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After almost 18 months of Covid lockdown measures, Brits are clamouring for a life without restrictions.

And as Boris Johnson prepares to unveil what will be possible after "Freedom Day" – the delayed end of England's lockdown – hopes are high that the moment is almost here.

It comes as the latest figures from the Office for National Statistics (ONS) show that about one in 260 people in private households in England had Covid in the week to June 26 – up from one in 440 in the previous week and the highest level since the week to February 27.

The British Medical Association (BMA) had said that keeping some protective measures in place was “crucial” to stop spiralling case numbers having a “devastating impact” on people’s health, the NHS, the economy and education.

But the newly appointed Health Secretary Sajid Javid said the UK "must learn to accept the existence of Covid" as it does the flu.

Here are all the ways life could be different after the "terminus date" for restrictions.

Masks no more

Enforced mask-wearing looks set to finally end, Communities Secretary Robert Jenrick has confirmed.

Commuters wear face masks as they pass through Vauxhall underground station
(Image: Getty Images)

He told Sky News that England was moving into a "different" phase when people would make choices as "individual citizens" rather than ministers telling people "what to do".

He said people can choose to continue wearing a mask if they thought it necessary.

Dr Mike Tildesley, a member of the Scientific Pandemic Influenza Group on Modelling, which provides modelling evidence to SAGE, said July 19 is "probably the right time" to consider ending the wearing of face masks.

He told BBC Breakfast: "It's an interesting one. If we are going to do that I think probably this is the right time to consider that.

Ordering your drinks at the bar

The "terminus date" is also set to include the end of the one metre-plus rule in hospitality venue, according to separate reports.

This will mean a return to drinking at the bar without the requirement for table service.

The hospitality sector, which has suffered a huge blow in recent months, will welcome the news.

But bosses have said the move would not lift pressures it is currently under as a result of the NHS Test and Trace app, which bosses said was “casting the net quite wide” in terms of who it pings as a close contact of a positive case.

The rule of six for indoor gatherings is also set to be binned.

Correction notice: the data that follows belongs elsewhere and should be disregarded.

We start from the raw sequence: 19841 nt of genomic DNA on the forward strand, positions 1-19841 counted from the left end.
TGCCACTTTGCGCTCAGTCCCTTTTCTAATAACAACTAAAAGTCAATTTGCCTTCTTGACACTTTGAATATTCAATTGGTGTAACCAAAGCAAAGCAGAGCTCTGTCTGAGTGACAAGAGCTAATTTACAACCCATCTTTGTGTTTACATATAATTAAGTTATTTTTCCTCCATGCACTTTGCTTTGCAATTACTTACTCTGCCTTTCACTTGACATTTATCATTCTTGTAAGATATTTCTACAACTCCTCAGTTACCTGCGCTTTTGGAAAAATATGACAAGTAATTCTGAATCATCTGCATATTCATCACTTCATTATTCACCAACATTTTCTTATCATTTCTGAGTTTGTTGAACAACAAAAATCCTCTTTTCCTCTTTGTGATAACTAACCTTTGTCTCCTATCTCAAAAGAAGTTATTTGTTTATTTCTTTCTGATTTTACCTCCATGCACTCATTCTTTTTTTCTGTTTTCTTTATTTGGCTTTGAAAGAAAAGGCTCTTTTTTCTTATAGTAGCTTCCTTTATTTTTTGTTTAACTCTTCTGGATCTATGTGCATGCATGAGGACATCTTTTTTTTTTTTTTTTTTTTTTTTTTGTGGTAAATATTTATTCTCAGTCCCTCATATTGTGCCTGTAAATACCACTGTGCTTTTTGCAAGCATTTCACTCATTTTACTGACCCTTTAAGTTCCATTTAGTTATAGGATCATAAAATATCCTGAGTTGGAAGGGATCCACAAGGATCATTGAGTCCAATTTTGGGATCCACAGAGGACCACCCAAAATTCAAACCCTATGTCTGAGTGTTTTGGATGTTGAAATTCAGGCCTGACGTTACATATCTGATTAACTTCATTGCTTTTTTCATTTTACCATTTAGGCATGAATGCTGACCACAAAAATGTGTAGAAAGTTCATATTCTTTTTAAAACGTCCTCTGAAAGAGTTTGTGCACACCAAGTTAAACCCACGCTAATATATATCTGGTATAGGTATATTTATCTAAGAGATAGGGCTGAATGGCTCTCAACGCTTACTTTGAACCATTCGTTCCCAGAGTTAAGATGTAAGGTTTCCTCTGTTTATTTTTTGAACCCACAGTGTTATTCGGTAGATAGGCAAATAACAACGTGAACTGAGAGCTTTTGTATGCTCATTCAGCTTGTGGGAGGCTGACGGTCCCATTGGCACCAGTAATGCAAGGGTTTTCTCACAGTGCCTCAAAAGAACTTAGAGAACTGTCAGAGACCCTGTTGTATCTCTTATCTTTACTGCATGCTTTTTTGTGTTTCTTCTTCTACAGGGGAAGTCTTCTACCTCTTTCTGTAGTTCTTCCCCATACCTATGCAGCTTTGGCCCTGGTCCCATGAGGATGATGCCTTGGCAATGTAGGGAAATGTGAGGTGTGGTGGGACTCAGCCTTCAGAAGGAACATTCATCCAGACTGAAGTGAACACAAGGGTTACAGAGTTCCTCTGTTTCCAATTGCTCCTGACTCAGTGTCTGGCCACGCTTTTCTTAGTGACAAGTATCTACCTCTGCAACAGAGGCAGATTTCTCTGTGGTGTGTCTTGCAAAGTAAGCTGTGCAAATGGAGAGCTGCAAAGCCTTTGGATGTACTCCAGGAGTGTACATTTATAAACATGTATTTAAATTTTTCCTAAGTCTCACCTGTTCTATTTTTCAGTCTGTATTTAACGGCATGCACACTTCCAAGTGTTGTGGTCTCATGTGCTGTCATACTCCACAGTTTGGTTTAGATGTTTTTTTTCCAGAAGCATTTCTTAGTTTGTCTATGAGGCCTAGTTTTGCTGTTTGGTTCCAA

QR codes may be scrapped

The need to scan a QR code before entering bars, restaurants and other venues, such as museums is likely to end as part of Stage 4 of the roadmap.

Businesses will also no longer be required to collect customers’ contact tracing details at the door so that the spread of infections can be checked and people warned if they need to self-isolate.

Track and trace instructions seen printed on a dining table at the Costa coffeehouse in London
(Image: SIPA USA/PA Images)

It will mean less queues and less hassle for punters, as well as there being less chance visitors and staff are forced into self-isolation by the NHS Test and Trace app.

Festivals and mass events back on

Mass events, including festivals, will also get the green light under the proposals, according to reports.

It means going to live music, theatre and nightclubs will be back on, after almost 18 months of large events being banned.

Meanwhile, the Government's taskforce is still examining whether vaccine passports could be an option for some venues.

No more isolation for the double-jabbed or schoolchildren

A No 10 source said it was looking at whether to drop all legal self-isolation measures for fully vaccinated people who come into contact with someone who is infected as a possibility for life after Stage 4 of the road map.

It would mean that even those who are pinged by the app will not be forced into a lengthy quarantine.

Pupils will also be stopped from missing more school as ministers look set to end automatic self-isolation for youngsters.

A Downing Street source told the Telegraph: “We believe it is now time for the public to start learning to live with Covid.

“All the data and scientific modelling suggests that the lifting of restrictions will lead to a rise in cases but — with the continued success of the vaccine rollout and the break in the link between hospitalisations and deaths — we are confident there will be no risk of it putting significant additional pressure on the NHS.”